The family of Dezallier d'Argenville produced two writers and connoisseurs in the course of the 18th century.
Antoine-Joseph Dezallier d'Argenville (Paris, 1 July 1680 - 29 November 1765), avocat to the Parlement de Paris and secretary to the king, was a connoisseur of gardening who laid out two for himself and his family, before writing La théorie et la pratique du jardinage (published anonymously, 1709; second edition, 1713), based on his experience and his reading. The majority of the illustrations were by Jean-Baptiste Alexandre Le Blond, who was credited as the author in the third edition, 1722. As the work of a gentleman rather than a gardener, as previous French books on gardening had all been, Dezallier d'Argenville's work was laid out like a treatise of architecture, addressed as much to the architect and the patron as to the practising gardener. As its title suggests, the treatise is composed of two parts: the theoretical principles of the art of fine gardening and its practical applications. The first section considers the principles of siting the maison de plaisance relative to its gardens, techniques of laying out geometric figures in parterres, avenues and formal tree plantations (bosquets), and the planning of garden pavilions and the siting of sculpture, an essential element in the jardin français. The second part applies the principles in earth works, terraces and stairs, and the hydraulics necessary for constructing jeux d'eau: fountains, cascades, pools (bassins) and canals.
His rational principles could adapt formal parterre gardening to the simplified programs available to the upper middle class, which accounts for the immense popularity of his book, which is the central document in the 18th century formal garden in the wake of André Le Nôtre. The work went through thirteen editions in France, where the English mode of landscape design scarcely made itself known before the French Revolution. It was published in a German version (1731) and translated into English by the architect John James, as The Theory and Practice of Gardening (1712, with a 2nd edition in 1728, and a 3rd edition in 1743, when the English landscape garden, might have seemed to make its formal designs passé.) Dezallier d'Argenville's Théorique in its English version introduced the Ha-ha, the invisible fence, to English practice.
Dezallier d'Argenville's interest in natural history resulted in two treatises, on shells and minerals, L'histoire naturelle éclaircie dans deux de ses parties principales, la lithologie et la conchyliologie. (Paris 1742) La Conchyliologie, ou Traité sur la nature des coquillages 1757 etc.. The connoisseurship of shells and their most colourful and fantastic form was a gentleman's occupation and a worthy inclusion in a cabinet de curiosités before it became a science under the Linnaean system of classification.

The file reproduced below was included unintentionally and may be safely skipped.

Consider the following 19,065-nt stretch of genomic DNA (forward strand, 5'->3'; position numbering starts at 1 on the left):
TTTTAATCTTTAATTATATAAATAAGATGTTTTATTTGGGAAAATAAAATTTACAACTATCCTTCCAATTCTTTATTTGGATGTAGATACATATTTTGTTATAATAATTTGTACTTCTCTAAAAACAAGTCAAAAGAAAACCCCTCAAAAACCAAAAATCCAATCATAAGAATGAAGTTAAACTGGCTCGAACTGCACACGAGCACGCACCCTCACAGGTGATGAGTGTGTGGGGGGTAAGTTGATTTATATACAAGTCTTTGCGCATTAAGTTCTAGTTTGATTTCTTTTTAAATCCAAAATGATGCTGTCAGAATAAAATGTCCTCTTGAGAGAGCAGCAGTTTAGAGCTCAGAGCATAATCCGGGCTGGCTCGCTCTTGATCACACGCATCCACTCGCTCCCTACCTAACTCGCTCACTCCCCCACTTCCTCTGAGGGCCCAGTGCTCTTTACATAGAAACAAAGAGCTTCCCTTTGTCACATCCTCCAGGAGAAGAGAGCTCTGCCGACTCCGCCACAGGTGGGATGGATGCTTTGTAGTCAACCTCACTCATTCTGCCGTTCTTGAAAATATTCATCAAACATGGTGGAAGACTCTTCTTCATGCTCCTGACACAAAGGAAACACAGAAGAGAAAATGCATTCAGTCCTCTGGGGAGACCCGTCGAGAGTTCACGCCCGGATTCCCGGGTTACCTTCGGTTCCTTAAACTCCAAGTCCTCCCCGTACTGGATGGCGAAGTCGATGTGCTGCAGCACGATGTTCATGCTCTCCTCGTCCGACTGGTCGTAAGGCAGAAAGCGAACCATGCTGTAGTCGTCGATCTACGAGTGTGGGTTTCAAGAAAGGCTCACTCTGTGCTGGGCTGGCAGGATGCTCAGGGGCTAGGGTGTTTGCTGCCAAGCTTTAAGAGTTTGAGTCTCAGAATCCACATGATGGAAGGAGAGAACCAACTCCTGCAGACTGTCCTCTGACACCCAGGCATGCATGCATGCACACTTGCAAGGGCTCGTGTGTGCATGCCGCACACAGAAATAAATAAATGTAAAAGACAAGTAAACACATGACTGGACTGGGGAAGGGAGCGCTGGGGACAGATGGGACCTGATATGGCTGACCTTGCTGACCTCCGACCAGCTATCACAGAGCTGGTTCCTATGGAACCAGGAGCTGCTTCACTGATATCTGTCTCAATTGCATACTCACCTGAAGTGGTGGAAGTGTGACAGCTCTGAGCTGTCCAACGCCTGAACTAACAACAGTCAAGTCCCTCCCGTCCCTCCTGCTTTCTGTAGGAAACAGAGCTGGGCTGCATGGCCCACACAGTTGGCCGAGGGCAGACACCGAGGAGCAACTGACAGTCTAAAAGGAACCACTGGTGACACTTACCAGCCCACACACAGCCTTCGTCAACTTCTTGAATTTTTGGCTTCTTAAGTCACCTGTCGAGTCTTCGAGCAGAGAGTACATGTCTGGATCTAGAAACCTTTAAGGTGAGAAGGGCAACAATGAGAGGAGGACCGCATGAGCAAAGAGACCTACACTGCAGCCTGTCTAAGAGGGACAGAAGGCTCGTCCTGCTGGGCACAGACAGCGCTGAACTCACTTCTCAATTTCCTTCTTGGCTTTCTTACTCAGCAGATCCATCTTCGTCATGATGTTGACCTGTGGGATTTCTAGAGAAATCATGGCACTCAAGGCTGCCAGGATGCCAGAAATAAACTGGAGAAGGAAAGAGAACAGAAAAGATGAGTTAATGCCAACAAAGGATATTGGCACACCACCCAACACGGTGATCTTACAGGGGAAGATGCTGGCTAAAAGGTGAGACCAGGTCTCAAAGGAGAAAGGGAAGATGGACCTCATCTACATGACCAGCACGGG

Beyond his success in the fields of gardening and natural history, Dezallier d'Argenville was a print collector. He organised his extensive collection by subject rather than by school, as outlined in the 'Lettre sur le choix et l'arrangement d'un Cabinet curieux...' that he published in the Mercure de France in 1727. Within the 'Lettre', which takes the form of an article, Dezallier d'Argenville describes 'Three volumes containing the clothing and fashion of the different nations of the world', and a further volume documenting costumes from his native France. The sale of Dezallier's property, which took place on 3 March 1766 following his death in 1765, mentions within these volumes a total of 1,600 costume prints from the time of King Charles II until 1730. It also describes 'good prints by le Clerc, Picart, Hollar, Royn de Hoog and several Chinese drawings.' All four volumes are now located at the Bibliothèque de l'Arsenal in Paris.
His son, Antoine-Nicolas Dezallier d'Argenville (1723-1796), was the anonymous author (M. D***.) of Voyage Pictoresque de Paris; ou Indication de tout ce qu'il y a de plus beau dans cette grande Ville en Peinture, Sculpture, & Architecture, which appeared in Paris in 1749, a connoisseur's guide to the chief artistic and architectural monuments of Paris, with accounts of the leading academic and scientific organisations of the city. At least six further editions appeared before the Revolution (Paris, 1752, 1757, 1765, 1770, 1778, 1780). A Voyage pittoresque des environs de Paris, ou Description des Maisons Royales, Châteaux & autres Lieux de Plaisance, situés à quinze lieues aux environs de cette Ville by the same author appeared in Paris in 1755, a connoiseur's guide to the chief artistic and architectural monuments of the surroundings of Paris in which the author especially paid a tribute to the triumph of gardening. At least one further edition appeared before the Revolution (Paris, 1768, 3rd edition).
Further works were Dénombrement de tous les fossiles de France and L'Oryctologie ou Traité des pierres, des minéraux et autres fossiles.
He compiled also the Vies des Fameux Architectes Depuis la renaissance des Arts in two volumes, 1787, of which the second was devoted to sculptors. An abridged edition (Abrégé de la vie...) was often reprinted. A facsimile was published in Geneva 1972. He also wrote a Dictionnaire du jardinage, relatif à la théorie. et à la pratique de cet art (Paris, 1771) and a Manuel du jardinier ou journal de son travail distribué par mois, (Paris, 1772)